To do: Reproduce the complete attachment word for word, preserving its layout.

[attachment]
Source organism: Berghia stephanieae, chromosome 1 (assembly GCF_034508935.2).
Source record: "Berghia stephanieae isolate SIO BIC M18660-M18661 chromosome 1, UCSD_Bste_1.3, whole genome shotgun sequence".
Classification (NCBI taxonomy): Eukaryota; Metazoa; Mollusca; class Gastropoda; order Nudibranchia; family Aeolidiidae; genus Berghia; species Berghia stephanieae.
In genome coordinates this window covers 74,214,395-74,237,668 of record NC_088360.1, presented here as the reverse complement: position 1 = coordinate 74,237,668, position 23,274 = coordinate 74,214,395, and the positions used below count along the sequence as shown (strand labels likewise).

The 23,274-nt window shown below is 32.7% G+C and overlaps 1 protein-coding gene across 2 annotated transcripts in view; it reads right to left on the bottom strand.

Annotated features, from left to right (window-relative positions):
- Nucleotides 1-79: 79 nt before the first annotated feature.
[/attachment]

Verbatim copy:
Source organism: Berghia stephanieae, chromosome 1 (assembly GCF_034508935.2).
Source record: "Berghia stephanieae isolate SIO BIC M18660-M18661 chromosome 1, UCSD_Bste_1.3, whole genome shotgun sequence".
Classification (NCBI taxonomy): Eukaryota; Metazoa; Mollusca; class Gastropoda; order Nudibranchia; family Aeolidiidae; genus Berghia; species Berghia stephanieae.
In genome coordinates this window covers 74,214,395-74,237,668 of record NC_088360.1, presented here as the reverse complement: position 1 = coordinate 74,237,668, position 23,274 = coordinate 74,214,395, and the positions used below count along the sequence as shown (strand labels likewise).

The 23,274-nt window shown below is 32.7% G+C and overlaps 1 protein-coding gene across 2 annotated transcripts in view; it reads right to left on the bottom strand.

Annotated features, from left to right (window-relative positions):
- Nucleotides 1-79: 79 nt before the first annotated feature.